What These 3 Key Metrics Tell You About a Stock

When analyzing a company, there are many metrics you can use to get insight into its operations and financial health. If you look at a company’s financial statements, you can find everything from its profit to expenses to debt and much more. Here are what these three metrics tell you about a stock.

1. Price-to-earnings (P/E) ratio

You shouldn’t look at a stock’s price by itself to determine whether it’s cheap or expensive; it could very well be the case that a $15 stock is expensive and a $1,500 stock is cheap. Investors should use metrics like the price-to-earnings (P/E) ratio to determine whether a stock is a good value at its current price. The P/E ratio compares a company’s stock price to its earnings per share (EPS), and it’s one of the best ways to determine if a business is overvalued or undervalued.

When using the P/E ratio, it’s important to compare companies within the same industry. Comparing Apple‘s P/E ratio to ExxonMobil‘s, for example, probably wouldn’t return the best insight. Instead, it would make more sense to compare Apple to Microsoft. As a rule of thumb, if a company’s P/E ratio is significantly lower than that of other comparable companies, it’s likely undervalued.

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2. Free cash flow

Although it seems similar to profit, free cash flow is a different metric that typically measures how much money a company has coming in after accounting for capital expenditures. For investors, a company’s free cash flow can give insight into its financial health as well as its potential. The potential comes because free cash flow is what businesses use for activities like paying out dividends, repaying debts, buying back shares, or even making acquisitions.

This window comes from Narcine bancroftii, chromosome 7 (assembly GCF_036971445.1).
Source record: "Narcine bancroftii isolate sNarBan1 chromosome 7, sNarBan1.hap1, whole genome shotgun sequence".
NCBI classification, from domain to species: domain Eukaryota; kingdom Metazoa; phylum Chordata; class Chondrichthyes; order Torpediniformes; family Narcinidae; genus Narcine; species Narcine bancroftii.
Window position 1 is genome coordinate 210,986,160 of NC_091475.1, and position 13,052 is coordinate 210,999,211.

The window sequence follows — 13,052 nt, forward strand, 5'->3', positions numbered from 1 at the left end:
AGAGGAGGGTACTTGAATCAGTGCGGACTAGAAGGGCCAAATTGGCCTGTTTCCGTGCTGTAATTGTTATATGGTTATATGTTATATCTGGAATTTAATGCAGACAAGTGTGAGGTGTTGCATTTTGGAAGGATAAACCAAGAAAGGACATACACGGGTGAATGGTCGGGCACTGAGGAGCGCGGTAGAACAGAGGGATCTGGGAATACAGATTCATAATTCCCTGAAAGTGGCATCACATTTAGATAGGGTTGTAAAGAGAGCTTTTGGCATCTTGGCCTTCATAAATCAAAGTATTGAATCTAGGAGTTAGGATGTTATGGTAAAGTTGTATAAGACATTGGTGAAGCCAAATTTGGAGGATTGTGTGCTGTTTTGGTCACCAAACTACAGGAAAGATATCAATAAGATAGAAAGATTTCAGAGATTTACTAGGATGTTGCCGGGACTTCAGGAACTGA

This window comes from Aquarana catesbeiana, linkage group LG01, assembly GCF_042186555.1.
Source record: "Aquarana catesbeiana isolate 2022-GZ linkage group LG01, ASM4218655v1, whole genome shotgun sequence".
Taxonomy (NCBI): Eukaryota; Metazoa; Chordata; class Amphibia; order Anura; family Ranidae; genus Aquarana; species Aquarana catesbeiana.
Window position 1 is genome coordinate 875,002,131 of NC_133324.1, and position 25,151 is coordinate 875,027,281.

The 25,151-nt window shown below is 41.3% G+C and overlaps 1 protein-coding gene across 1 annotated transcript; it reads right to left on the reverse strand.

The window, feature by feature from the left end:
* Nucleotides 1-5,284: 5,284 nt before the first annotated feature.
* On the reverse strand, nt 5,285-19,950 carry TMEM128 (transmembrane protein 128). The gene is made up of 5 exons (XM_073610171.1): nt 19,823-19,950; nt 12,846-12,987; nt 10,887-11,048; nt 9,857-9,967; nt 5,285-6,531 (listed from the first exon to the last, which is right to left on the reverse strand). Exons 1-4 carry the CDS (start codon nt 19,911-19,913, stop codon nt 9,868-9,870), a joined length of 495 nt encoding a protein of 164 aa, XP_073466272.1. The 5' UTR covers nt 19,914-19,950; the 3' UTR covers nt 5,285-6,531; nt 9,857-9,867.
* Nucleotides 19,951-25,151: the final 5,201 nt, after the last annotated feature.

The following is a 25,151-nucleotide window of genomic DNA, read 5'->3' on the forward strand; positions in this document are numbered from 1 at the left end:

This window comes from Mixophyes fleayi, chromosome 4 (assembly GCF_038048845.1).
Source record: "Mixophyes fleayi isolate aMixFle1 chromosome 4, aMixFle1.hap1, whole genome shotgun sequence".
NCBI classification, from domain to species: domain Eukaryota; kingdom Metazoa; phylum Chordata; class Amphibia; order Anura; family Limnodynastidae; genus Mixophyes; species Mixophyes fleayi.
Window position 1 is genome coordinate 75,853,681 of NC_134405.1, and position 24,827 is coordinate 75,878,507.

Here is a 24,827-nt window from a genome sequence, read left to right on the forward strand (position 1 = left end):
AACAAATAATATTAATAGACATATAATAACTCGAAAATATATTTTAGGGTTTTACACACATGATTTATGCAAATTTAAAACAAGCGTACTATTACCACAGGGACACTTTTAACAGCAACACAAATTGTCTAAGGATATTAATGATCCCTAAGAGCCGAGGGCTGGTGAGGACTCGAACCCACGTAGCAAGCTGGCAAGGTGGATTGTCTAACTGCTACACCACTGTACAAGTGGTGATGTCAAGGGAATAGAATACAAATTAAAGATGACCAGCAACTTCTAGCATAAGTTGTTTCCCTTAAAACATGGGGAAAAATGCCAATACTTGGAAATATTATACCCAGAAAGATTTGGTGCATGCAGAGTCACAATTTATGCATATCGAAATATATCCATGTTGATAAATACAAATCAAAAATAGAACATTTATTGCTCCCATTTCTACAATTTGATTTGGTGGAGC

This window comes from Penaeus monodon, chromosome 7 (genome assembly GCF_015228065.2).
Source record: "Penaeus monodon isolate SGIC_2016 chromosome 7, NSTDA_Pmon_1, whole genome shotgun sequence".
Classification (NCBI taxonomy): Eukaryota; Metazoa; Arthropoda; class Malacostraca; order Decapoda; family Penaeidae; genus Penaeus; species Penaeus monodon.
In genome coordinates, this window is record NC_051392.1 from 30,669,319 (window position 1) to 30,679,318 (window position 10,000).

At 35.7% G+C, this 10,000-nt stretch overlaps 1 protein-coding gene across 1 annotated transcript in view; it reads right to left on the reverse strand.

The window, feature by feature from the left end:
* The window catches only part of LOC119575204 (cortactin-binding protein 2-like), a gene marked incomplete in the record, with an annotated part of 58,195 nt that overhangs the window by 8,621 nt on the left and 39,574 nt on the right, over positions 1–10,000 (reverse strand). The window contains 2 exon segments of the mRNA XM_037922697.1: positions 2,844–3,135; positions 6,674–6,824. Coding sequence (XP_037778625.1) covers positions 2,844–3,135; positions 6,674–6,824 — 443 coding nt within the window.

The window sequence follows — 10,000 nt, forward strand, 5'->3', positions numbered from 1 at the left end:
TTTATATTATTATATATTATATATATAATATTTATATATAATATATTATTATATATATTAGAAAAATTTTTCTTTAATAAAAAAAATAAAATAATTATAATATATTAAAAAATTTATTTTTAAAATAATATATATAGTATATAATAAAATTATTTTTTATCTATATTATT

With no (or negative) free cash flow, a company might have limited capital to use on these key activities. Free cash flow is particularly important to know for investors who want to invest in companies that pay dividends. If a company is paying out more in dividends than itsfree cash flow, that’s usually not a good sign. A strong free cash flow is a sign of a financially sound company.

3. Debt-to-equity ratio

You can find a company’s debt-to-equity ratio by dividing its total debt by shareholder equity. This figure lets you know how much of a company’s operations are financed through debt, and generally, the higher the ratio, the more risk the company is taking on. Some industries, by their nature, require more debt than others. That’s why it’s best to compare debt-to-equity ratios among companies within the same industry to get a sense of which ones have problematic debt levels.

For dividend-paying companies, having a lot of debt increases the chances that they might have to cut their dividend during rough economic times. If a company takes on debt to keep its dividend going, that’s a red flag. Financially healthy companies should be able to pay out dividends from their profits, not from taking on debt.

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Stefon Walters has positions in Apple and Microsoft. The Motley Fool has positions in and recommends Apple and Microsoft. The Motley Fool recommends the following options: long March 2023 $120 calls on Apple and short March 2023 $130 calls on Apple. The Motley Fool has a disclosure policy.

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